Academic journal article Christianity and Literature

Veiled Truth: Reading Assia Djebar from the Outside

Academic journal article Christianity and Literature

Veiled Truth: Reading Assia Djebar from the Outside

Article excerpt

In a recent review of Edward Said's Reflections on Exile and Other Essays, philosopher and development ethicist Martha Nussbaum paraphrased his definition of the role of the university as "basically Socratic: to unsettle and oppose, to test all orthodoxies, to offer routes by which young minds may travel from one culture to another and learn a valuable type of estrangement from their own." What a beautiful invitation to think across borders, including theological borders, encountering what is out there and questioning what is in here! Reading the work of Algerian writer Assia Djebar is, in this sense, a "university" experience, particularly when it comes to her treatment of what has become one of the West's favorite "cases" against the East and Islamic fundamentalism--the veiling of women.

Veiling, in Algerian history and in the work of Djebar, who began her academic career as an historian, is like a palimpsest, a rich and complex "text" on which multiple messages are inscribed, overlaid, and intertwined. It is an issue that invites outsiders to overcome their estrangement from the other by recognizing estrangement from self, particularly as a study of veiling reveals how persons separate themselves from intimate exchange. Djebar's writing provides a provocative location of estrangement, a place where national history, personal history, and aesthetic recreation converge. It is, among many other things, a place where Christians in the West are able to ponder anew the complex layering of revelation and tradition, the two consistent cornerstones of the Church, particularly as they relate to the complexities of gender construction. These connections will be explored by way of allowing Djebar's texts to defamiliarize both cultural and theological precepts that we often accept without questioning them.

The Algerian Context

Algeria is a country that has been "covered" multiple times by foreign empires, all projecting their shadows over the land and culture. In 146 B.C. Rome destroyed Carthage and soon conquered coastal Algeria. By the end of the fifth century A.D., the Berbers and Vandals had descended into Algeria and eroded Roman control. In the early sixth century the Byzantine Empire established a thin veneer of unity and order over North Africa. Then, in the seventh and eighth centuries, Muslim Arabs conquered the Byzantines. In the fifteenth century Spain removed the Muslims, not only from its own land but from the coastal cities of Algeria as well. With help from Turkish pirates and the Ottoman Empire, the Spaniards were then sent packing, and Algeria became part of yet another empire. The French entered in 1830 and had established almost total control by 1847. During World War II Algeria came under the Vichy government but later housed the Free French government of Charles De Gaulle. After a long and bloody struggle Algerians voted for independence in 1962, after which began a complex period of power struggles among Berbers, Francophone Algerians, Islamic fundamentalists, and socialist ideologues. Algeria's political and social woes--the plight of the still disaffected Berber population and complaints by international human rights agencies about the government's ill treatment of Islamic militants--are in the news today, the country's cultural identity still a matter of layer upon layer of ethnic transcript.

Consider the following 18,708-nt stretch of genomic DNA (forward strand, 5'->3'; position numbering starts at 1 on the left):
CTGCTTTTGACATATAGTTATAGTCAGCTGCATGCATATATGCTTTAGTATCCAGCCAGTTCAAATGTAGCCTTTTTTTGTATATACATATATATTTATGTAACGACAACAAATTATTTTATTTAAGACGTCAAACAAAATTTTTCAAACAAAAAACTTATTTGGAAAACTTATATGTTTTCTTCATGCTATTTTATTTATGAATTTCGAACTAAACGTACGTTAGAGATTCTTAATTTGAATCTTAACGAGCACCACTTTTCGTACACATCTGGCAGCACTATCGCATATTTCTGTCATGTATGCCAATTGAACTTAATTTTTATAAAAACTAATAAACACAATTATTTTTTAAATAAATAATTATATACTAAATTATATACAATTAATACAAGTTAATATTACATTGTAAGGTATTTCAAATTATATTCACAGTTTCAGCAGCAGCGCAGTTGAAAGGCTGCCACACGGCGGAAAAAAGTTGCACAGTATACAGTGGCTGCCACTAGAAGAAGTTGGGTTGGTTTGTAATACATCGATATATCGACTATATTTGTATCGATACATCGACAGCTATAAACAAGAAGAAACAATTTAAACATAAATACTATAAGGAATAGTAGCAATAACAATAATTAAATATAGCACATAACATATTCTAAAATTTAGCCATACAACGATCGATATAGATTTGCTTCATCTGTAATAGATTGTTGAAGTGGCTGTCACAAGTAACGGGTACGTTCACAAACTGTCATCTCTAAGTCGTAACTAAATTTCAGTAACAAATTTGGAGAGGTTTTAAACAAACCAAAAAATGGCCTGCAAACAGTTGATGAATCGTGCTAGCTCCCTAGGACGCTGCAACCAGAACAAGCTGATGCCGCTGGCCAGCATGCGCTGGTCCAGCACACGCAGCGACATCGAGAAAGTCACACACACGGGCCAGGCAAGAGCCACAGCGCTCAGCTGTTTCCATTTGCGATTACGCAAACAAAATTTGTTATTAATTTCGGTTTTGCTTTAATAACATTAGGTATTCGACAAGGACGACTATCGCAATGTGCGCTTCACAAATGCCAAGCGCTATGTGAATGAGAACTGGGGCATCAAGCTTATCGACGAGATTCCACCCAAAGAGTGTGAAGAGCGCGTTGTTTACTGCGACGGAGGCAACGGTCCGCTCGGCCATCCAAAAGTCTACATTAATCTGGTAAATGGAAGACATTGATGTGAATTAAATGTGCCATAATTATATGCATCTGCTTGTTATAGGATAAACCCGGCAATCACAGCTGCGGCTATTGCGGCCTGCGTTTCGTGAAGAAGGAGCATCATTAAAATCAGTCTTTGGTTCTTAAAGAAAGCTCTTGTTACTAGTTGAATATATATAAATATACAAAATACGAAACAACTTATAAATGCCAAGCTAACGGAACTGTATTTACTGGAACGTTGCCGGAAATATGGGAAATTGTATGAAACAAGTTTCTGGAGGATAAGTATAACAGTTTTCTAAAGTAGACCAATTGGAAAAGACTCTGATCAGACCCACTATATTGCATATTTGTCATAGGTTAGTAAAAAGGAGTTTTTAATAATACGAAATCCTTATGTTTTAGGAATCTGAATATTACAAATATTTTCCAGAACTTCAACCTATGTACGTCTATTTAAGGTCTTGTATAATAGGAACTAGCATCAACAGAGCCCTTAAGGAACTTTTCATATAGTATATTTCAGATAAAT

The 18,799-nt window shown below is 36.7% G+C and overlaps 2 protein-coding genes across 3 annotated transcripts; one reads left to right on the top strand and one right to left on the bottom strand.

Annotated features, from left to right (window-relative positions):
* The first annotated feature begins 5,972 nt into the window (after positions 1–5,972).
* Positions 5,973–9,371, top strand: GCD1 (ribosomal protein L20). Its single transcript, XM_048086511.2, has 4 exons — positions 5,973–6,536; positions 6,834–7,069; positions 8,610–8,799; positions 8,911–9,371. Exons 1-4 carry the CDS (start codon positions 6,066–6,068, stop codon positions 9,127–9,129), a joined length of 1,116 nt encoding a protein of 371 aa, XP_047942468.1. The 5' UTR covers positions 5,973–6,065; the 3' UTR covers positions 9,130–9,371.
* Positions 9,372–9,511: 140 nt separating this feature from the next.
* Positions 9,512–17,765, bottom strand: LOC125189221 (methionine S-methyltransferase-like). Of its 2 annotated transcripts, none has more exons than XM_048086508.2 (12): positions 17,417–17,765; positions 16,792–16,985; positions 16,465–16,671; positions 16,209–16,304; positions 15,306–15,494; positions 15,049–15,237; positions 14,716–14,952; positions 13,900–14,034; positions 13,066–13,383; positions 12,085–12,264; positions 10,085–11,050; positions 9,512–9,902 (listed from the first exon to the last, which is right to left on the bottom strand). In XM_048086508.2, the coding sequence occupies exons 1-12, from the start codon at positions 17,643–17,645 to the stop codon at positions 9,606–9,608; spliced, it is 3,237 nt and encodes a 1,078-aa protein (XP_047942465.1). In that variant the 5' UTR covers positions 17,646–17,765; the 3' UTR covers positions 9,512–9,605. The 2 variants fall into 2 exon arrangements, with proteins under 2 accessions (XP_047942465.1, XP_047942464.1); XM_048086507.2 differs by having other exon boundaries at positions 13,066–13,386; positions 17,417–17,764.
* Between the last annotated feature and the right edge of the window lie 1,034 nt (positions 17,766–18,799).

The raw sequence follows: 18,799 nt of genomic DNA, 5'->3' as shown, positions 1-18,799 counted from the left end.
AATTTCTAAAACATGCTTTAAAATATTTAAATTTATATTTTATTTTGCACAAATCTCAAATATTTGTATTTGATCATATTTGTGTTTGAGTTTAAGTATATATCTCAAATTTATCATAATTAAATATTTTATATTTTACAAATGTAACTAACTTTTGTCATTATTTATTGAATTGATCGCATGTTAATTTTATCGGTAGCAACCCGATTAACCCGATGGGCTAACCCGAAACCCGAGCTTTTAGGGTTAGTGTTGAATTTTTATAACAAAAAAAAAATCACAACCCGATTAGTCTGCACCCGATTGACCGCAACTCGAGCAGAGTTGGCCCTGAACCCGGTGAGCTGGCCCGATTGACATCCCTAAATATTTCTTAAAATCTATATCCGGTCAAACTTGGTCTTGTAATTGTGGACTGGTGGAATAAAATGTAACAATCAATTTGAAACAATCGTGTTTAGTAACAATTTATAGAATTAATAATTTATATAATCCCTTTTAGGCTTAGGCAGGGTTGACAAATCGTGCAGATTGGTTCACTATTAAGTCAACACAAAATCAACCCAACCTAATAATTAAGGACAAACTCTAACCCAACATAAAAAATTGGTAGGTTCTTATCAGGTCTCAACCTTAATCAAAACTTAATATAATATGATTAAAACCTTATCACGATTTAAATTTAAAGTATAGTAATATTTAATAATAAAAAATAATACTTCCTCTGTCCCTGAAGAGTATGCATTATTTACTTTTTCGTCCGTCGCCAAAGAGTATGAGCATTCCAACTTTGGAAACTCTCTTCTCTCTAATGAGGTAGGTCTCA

The veiling of Algerian citizens is thus a complex physical and symbolic act. Women are the obviously veiled subjects, but all citizens are veiled in so many ways. Psychiatrist Frantz Fanon, author of the stark, anticolonial classic The Wretched of the Earth but also of the lesser-known "Algeria Unveiled," published in A Dying Colonialism, does much to problematize the issue. As he argues, the function of veiling in Algerian society changed radically as the French sought to unveil Algerian women and as Algerian women began to participate in the struggle against colonialism, thus complicating the very idea of "woman. …

Search by... Author
Show... All Results Primary Sources Peer-reviewed

Oops!

An unknown error has occurred. Please click the button below to reload the page. If the problem persists, please try again in a little while.